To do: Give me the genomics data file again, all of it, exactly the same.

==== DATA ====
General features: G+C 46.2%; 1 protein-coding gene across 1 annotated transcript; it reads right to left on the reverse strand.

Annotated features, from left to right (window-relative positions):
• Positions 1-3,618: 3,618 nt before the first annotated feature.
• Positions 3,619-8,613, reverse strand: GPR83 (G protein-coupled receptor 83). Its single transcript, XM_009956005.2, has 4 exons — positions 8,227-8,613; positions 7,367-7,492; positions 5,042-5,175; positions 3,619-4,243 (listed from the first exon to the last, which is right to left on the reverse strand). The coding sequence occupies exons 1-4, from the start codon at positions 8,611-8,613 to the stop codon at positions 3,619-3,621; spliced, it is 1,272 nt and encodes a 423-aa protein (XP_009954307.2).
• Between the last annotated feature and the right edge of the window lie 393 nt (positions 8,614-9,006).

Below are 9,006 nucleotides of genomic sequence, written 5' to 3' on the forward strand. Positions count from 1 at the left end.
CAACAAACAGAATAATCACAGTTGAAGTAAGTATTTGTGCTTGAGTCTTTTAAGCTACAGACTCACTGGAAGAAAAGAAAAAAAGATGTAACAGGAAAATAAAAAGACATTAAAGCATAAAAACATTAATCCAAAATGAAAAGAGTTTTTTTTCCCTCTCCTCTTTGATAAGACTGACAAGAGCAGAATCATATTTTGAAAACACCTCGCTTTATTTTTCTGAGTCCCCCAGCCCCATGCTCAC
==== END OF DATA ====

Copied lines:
General features: G+C 46.2%; 1 protein-coding gene across 1 annotated transcript; it reads right to left on the reverse strand.

Annotated features, from left to right (window-relative positions):
• Positions 1-3,618: 3,618 nt before the first annotated feature.
• Positions 3,619-8,613, reverse strand: GPR83 (G protein-coupled receptor 83). Its single transcript, XM_009956005.2, has 4 exons — positions 8,227-8,613; positions 7,367-7,492; positions 5,042-5,175; positions 3,619-4,243 (listed from the first exon to the last, which is right to left on the reverse strand). The coding sequence occupies exons 1-4, from the start codon at positions 8,611-8,613 to the stop codon at positions 3,619-3,621; spliced, it is 1,272 nt and encodes a 423-aa protein (XP_009954307.2).
• Between the last annotated feature and the right edge of the window lie 393 nt (positions 8,614-9,006).

Below are 9,006 nucleotides of genomic sequence, written 5' to 3' on the forward strand. Positions count from 1 at the left end.
CAACAAACAGAATAATCACAGTTGAAGTAAGTATTTGTGCTTGAGTCTTTTAAGCTACAGACTCACTGGAAGAAAAGAAAAAAAGATGTAACAGGAAAATAAAAAGACATTAAAGCATAAAAACATTAATCCAAAATGAAAAGAGTTTTTTTTCCCTCTCCTCTTTGATAAGACTGACAAGAGCAGAATCATATTTTGAAAACACCTCGCTTTATTTTTCTGAGTCCCCCAGCCCCATGCTCAC